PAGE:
Growth Cocktail Helps Restore Spinal Connections in the Most Severe Injuries
Repairing damaged nerves in a rodent study marks a crucial first step toward bringing back lost movement
⦁ By ⦁ Emily Willingham on August 30, 2018
In 1995 the late actor Christopher Reeve, who most famously played Superman, became paralyzed from the neck down after a horseback-riding accident. The impact from the fall left him with a complete spinal cord injury at the neck, preventing his brain from communicating with anything below it. Cases like Reeve’s are generally considered intractable injuries, absent any way to bridge the gap to restore disrupted communication lines.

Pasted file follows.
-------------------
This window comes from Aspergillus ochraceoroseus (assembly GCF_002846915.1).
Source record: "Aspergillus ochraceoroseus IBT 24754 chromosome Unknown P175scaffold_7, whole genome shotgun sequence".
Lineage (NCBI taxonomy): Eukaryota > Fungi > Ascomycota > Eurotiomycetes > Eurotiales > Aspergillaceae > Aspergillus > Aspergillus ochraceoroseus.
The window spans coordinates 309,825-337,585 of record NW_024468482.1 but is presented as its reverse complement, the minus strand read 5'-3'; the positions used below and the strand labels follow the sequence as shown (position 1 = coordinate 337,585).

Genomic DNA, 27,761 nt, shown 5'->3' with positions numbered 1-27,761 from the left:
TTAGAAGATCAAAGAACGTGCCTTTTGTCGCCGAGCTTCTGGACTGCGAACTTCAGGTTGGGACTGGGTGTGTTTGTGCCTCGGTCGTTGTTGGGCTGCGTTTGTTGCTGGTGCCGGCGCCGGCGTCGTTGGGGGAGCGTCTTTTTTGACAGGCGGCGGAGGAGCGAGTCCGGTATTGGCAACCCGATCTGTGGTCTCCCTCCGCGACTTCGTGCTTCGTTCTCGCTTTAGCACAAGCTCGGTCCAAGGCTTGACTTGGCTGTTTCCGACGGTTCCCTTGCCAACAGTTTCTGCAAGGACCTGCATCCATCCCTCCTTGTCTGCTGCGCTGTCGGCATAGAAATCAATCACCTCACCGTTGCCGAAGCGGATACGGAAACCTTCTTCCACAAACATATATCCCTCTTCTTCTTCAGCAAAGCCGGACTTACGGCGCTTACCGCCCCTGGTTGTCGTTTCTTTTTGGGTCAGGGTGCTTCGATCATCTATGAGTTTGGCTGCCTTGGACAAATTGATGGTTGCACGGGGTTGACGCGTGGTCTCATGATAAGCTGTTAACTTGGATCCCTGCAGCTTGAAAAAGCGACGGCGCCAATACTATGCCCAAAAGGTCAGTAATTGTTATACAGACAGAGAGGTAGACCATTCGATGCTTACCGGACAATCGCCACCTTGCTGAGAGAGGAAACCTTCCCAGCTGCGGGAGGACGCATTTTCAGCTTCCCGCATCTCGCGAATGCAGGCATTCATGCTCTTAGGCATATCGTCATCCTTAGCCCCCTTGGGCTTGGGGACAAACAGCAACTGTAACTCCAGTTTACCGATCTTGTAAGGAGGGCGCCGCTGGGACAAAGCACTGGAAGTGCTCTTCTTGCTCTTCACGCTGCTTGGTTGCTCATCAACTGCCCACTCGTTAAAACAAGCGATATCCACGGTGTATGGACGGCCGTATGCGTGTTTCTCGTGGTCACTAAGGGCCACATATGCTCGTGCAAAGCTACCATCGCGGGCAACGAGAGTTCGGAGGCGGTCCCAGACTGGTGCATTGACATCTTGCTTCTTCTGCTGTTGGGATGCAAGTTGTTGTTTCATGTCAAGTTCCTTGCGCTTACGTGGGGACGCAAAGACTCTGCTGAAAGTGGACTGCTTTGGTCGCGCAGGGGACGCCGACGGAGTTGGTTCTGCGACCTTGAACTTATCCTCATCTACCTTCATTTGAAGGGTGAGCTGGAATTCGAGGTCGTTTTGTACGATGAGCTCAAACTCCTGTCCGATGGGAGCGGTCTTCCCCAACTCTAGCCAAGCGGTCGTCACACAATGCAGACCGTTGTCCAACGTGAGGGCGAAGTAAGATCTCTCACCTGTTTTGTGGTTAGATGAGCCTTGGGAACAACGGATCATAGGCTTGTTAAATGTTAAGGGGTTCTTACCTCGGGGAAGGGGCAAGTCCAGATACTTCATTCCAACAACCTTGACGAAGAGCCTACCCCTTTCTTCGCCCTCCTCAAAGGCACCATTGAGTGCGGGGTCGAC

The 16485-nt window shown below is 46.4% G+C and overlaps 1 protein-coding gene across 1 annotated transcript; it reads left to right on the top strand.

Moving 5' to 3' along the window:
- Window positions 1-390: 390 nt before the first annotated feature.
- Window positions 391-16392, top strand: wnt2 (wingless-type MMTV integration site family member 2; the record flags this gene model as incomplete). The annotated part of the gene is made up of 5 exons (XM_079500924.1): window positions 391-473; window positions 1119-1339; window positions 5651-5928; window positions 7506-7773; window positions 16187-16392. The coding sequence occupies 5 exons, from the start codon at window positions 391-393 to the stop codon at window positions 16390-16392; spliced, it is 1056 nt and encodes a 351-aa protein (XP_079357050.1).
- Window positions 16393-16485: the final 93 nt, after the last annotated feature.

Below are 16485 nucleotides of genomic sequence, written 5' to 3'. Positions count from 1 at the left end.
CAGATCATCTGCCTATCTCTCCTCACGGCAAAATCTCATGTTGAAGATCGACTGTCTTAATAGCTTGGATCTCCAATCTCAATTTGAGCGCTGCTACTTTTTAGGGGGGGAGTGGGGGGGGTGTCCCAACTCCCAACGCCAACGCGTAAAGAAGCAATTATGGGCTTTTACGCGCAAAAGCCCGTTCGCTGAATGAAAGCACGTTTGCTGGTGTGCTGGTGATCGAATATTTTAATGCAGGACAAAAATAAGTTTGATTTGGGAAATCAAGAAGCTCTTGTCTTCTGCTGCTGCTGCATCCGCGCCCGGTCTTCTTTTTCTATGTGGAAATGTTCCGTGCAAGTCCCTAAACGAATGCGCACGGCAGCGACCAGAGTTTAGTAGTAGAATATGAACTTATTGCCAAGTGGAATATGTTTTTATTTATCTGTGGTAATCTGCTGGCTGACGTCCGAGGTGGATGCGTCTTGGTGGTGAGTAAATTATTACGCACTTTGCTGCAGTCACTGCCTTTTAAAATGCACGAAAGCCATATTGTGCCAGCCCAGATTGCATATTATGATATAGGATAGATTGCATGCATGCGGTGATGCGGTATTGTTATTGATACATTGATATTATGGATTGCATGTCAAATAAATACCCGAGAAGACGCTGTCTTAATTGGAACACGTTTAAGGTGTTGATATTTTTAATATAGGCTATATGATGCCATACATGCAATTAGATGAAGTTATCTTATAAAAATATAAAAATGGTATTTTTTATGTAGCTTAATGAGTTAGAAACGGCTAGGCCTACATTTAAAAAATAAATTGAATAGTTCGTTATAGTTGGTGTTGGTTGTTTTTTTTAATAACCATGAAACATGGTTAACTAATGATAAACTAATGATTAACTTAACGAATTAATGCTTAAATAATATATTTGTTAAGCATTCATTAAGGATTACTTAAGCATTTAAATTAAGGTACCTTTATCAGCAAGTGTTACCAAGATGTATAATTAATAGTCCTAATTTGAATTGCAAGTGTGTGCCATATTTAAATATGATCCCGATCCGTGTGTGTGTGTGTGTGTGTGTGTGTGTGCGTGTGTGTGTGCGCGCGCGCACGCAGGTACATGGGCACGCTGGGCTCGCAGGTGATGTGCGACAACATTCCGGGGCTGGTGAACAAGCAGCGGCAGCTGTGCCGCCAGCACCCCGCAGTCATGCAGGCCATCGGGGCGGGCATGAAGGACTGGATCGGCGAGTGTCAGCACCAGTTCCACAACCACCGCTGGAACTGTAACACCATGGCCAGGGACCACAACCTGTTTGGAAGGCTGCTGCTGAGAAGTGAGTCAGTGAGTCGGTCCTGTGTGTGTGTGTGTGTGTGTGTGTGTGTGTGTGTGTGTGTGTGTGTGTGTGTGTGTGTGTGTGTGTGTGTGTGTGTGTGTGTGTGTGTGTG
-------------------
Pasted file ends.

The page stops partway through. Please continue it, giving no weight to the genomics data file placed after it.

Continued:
When Reeve died in 2004 a means of reconnection had yet to be built. Now, 14 years later, researchers have coaxed nerve cells to span the divide of a complete spinal cord injury. Their findings, described August 29 in Nature, are specific to only one kind of nerve cell and much work remains before a means of reconnection reaches patients, but the results make an impression. “From the scientific perspective, this is pretty significant,” says Yu-Shang Lee, an assistant professor of medicine at Cleveland Clinic’s Lerner Research Institute, who was not involved in the study. “As far as scientific impact, it is a good leap.”